Creating Emotionally Safe RelationshipsAuthor: Relationship Builder
1. Safe relationships involve suspending judgment –I can't begin to recount the times I've jumped to conclusions regarding my judgment of someone's motives.Even though "what" someone has done is clear, "why" they did it is rarely as obvious. It takes time and patience to discover what is in someone's heart and what motive was behind their behavior.
2. Safe relationships involve celebrating differences - The difference between you and others is a reason for celebration. The beauty of the distinction between you, your friends, your mate and your family members can be likened to the genius of the different parts of the human body having unique functions, yet contributing to the health of the whole body.
3. Safe relationships involve honoring others – We demonstrate honor to others by respecting their perspective and opinions. When we allow others to express their views and feelings, we are communication the fact that they have value. In the Bible we read, "Be devoted to one another in brotherly love. Honor one another above yourselves." [Romans 12:10]
4. Safe relationships involve being trustworthy – Tom Peters, businessman and author says," Technique and technology are important, but adding trust is the issue of the decade." Mahatma Gandhi said, "The moment there is suspicion about a person's motives, everything he does becomes tainted."
Trust is a function of both character and competence. Consequently, strive to follow through with your promises – both in word and performance.
5. Safe relationships involve respecting boundaries – Often when people feel threatened or insecure they will erect an emotional wall of protection. Resist the temptation to knock down the wall and force yourself through their boundaries. Instead through patience and understanding, create a climate where the other person feels safe enough to begin to lower the wall of protection on their own and in their own time.
Michael Fehlauer has been married to Bonnie over 30 years. They have experienced both the height of success and the devastation of failure. As a result, Michael Fehlauer and Bonnie Fehlauer have a strong desire to see the same healing they have experienced happen in the lives of others. Michael Fehlauer and Bonnie Fehlauer have traveled extensively throughout the world holding marriage and family conferences.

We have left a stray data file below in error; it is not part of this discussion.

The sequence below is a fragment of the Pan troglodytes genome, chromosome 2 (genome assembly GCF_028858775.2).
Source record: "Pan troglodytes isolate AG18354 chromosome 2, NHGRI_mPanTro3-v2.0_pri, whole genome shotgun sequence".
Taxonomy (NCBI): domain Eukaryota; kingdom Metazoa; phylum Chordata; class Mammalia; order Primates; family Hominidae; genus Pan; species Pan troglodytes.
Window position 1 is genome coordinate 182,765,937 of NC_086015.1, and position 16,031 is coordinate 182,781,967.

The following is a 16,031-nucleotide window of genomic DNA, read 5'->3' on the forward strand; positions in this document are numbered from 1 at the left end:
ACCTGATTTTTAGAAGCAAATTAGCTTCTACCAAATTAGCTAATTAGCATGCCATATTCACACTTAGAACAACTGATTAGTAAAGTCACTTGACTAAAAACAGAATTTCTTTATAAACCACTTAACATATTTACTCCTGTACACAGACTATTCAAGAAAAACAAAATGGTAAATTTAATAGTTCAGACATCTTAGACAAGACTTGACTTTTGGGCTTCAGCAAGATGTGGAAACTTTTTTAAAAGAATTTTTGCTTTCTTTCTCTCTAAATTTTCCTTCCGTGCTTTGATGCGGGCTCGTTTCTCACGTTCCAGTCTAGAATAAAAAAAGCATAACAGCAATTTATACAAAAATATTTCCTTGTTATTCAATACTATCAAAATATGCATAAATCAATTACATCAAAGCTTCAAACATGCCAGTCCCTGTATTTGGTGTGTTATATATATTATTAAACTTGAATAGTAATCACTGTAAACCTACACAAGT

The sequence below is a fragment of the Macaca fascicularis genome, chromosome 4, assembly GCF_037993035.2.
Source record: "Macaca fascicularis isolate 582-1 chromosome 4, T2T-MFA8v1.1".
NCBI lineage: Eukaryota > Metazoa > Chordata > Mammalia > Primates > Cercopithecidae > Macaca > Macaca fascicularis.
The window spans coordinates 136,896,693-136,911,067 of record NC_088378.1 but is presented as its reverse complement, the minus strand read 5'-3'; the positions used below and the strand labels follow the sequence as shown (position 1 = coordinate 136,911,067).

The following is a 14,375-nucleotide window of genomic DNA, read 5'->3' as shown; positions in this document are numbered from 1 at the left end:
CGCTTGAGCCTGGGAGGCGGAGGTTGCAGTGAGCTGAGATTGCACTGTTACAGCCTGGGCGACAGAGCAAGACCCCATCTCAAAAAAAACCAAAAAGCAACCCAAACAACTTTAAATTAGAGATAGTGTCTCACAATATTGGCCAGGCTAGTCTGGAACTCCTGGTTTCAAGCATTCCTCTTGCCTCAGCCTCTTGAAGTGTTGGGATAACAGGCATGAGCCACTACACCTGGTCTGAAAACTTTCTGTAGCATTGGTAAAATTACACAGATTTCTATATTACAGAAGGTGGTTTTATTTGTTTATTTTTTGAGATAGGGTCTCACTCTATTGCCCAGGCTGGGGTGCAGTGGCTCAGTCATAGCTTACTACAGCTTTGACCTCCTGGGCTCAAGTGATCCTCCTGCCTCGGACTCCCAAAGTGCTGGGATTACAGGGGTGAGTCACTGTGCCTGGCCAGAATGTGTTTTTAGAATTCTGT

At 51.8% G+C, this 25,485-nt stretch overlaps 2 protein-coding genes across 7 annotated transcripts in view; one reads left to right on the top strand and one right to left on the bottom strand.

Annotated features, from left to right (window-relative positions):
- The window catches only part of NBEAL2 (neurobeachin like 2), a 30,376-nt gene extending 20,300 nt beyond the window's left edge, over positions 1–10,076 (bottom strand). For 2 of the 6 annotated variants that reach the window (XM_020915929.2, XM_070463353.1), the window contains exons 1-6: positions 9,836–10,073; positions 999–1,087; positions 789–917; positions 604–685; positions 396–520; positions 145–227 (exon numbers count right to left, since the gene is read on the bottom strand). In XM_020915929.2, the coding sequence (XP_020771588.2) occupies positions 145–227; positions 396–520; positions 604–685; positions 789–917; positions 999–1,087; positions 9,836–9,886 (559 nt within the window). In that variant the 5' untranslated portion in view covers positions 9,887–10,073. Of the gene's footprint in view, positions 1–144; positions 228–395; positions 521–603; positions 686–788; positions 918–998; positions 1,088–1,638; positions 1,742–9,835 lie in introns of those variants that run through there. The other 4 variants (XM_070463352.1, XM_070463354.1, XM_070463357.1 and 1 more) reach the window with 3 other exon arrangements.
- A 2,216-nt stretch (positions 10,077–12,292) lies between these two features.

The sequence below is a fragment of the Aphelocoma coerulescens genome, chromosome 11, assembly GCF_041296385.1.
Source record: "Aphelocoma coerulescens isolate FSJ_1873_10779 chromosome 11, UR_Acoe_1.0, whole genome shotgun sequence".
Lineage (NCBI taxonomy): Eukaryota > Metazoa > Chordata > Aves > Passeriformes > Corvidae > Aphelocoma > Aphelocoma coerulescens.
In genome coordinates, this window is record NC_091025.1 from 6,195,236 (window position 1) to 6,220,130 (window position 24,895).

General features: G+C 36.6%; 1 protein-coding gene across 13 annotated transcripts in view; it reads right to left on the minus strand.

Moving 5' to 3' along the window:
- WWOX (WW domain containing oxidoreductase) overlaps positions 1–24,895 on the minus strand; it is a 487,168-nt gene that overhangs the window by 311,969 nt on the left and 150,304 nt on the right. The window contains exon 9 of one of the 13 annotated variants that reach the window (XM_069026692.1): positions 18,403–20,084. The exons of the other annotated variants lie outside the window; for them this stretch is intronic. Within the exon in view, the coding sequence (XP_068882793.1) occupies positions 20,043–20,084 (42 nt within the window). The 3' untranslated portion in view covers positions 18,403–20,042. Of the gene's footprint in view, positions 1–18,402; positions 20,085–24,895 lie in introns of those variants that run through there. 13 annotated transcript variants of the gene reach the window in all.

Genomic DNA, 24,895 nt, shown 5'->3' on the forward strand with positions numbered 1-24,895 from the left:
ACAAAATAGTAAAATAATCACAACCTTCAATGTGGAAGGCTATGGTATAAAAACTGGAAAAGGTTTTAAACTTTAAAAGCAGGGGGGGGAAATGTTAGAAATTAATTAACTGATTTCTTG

Relationship Advice: What Is Needed For Deeper Emotional IntimacyAuthor: Richard Nicastro, Ph.D.
"I'm tired of feeling alone in my marriage." ~Christian, married three years
Often times, when couples complain about a break down in communication or some other marital/relationship problem, part of their distress centers around feeling emotionally disconnected from each other. This lack of emotional intimacy is often a warning sign that something needs to be addressed in your relationship.
Feeling emotionally safe and close to your spouse/partner is one of the hallmarks of a healthy marriage/relationship. Think of emotional intimacy (a sense of togetherness, of having a strong emotional bond) as the glue that holds your relationship together, through the good times and the stressful times. Couples are more likely to weather the challenges of life (as well as the challenges that come with being in a relationship) when they feel emotionally engaged and connected to one another.
But emotional intimacy doesn't just happen—it requires certain conditions in order to germinate and grow. Understanding these conditions and understanding what makes you feel connected to your partner, will go a long way toward creating the right conditions and toward keeping your relationship healthy.